00footnotetext: KU Leuven, ESAT-PSI, iMinds, Kasteelpark Arenberg 10, bus 2441, B-3001 Leuven, Belgium00footnotetext: Email:

1 Introduction

The revival of neural networks in the form of deep learning has been at the basis of significant breakthroughs in various application domains, including speech recognition and computer vision. In the context of robotics, however, adoption of deep learning methods seems to happen at a slower pace and is met with more skepticism. Several complicating factors may be at the basis of this phenomenon. First and foremost, robotics involves embodied physical systems. This implies that datasets cannot so easily be shared, as they tend to be robot-specific. Data collection is thus considerably more time consuming, even more so since we are dealing with active systems, which interact with their environment. This high burden in terms of data collection hampers progress, given the data-hungry nature of deep neural networks. Recently, however, (Sadeghi and Levine 2016) has demonstrated that a control network for single-image obstacle avoidance trained solely in simulation can generalize to the real world. In this work, we experiment in a simulated environment, focusing on the basics, assuming that the step to the real world can be solved in a similar manner.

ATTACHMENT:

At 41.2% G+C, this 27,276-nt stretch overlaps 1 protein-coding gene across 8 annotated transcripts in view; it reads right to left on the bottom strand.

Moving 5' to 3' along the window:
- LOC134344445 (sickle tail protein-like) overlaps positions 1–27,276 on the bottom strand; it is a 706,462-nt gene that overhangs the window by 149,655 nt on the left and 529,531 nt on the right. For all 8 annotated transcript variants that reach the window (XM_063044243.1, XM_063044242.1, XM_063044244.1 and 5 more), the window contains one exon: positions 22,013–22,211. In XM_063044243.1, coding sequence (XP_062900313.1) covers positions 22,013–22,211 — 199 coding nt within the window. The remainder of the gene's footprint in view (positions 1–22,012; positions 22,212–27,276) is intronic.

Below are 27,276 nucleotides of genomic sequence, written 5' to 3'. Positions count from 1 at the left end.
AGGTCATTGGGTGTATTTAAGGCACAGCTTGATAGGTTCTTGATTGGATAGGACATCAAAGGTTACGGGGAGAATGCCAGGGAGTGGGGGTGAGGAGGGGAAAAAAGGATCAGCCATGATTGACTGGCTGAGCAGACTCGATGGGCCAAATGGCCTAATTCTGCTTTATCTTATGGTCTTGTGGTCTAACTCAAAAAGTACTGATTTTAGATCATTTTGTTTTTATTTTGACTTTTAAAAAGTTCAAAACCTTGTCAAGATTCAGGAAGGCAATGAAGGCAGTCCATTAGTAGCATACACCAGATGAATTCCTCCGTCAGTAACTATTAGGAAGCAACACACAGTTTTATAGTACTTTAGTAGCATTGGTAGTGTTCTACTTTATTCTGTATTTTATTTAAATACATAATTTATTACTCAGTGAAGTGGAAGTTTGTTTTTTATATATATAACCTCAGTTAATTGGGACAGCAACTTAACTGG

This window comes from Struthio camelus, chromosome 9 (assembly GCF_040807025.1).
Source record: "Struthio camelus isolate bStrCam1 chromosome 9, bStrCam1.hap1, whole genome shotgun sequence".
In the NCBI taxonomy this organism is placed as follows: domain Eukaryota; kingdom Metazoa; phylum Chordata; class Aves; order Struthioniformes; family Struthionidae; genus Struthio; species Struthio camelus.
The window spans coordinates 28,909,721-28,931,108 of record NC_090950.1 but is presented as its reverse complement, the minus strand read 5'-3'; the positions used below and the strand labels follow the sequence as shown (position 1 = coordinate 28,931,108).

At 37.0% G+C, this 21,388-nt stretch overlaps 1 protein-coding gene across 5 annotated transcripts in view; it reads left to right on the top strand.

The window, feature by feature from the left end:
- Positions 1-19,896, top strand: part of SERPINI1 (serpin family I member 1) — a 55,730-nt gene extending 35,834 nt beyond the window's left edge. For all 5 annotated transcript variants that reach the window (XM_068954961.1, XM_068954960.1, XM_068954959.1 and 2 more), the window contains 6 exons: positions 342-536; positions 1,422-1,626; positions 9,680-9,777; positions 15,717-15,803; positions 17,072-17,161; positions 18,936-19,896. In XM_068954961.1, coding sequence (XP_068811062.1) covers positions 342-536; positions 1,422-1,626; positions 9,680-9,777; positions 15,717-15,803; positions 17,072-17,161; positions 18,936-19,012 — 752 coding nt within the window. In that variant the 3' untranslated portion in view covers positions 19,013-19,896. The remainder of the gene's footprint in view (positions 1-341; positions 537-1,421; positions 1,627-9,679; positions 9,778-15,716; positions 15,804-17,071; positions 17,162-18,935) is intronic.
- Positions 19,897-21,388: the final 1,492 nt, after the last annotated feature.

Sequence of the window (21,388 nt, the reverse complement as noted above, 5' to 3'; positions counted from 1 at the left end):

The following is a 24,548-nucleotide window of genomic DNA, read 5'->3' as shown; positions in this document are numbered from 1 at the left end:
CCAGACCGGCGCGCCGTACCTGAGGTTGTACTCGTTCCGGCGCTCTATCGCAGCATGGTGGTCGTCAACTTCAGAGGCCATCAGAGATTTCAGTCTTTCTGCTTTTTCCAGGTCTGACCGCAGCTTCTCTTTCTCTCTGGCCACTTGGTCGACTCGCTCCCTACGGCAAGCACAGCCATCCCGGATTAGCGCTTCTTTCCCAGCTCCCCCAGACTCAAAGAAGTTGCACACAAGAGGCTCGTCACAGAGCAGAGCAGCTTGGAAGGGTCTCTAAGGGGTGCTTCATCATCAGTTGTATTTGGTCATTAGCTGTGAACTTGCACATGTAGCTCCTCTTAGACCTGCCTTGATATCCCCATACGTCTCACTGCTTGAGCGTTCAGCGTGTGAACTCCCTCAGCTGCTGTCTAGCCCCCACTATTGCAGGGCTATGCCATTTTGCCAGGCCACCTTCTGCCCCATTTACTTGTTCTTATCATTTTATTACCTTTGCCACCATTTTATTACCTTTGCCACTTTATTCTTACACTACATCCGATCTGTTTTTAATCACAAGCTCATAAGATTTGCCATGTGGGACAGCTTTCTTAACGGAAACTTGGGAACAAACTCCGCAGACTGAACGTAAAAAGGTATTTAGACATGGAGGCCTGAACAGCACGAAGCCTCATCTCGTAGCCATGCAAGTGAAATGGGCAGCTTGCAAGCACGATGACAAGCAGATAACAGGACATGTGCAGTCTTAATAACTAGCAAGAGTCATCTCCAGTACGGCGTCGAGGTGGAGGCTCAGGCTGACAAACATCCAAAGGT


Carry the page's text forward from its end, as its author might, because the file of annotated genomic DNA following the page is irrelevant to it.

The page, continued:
On top of the difficulty of data collection, there are the traditional objections with respect to neural networks, such as the non-convexity of the parameter spaces resulting in local minima; the lack of interpretation of what the network has actually learned; and the large number of hyperparameters which need to be set.

On the other hand, neural networks hold a lot of promises, also for robotics applications. In particular, they cope well with high-dimensional input data; they can learn the optimal representation for a given task, instead of relying on handcrafted features; and they are universal function approximators. Finally, they are highly non-linear, as is the world and (presumably) the control needed in such world.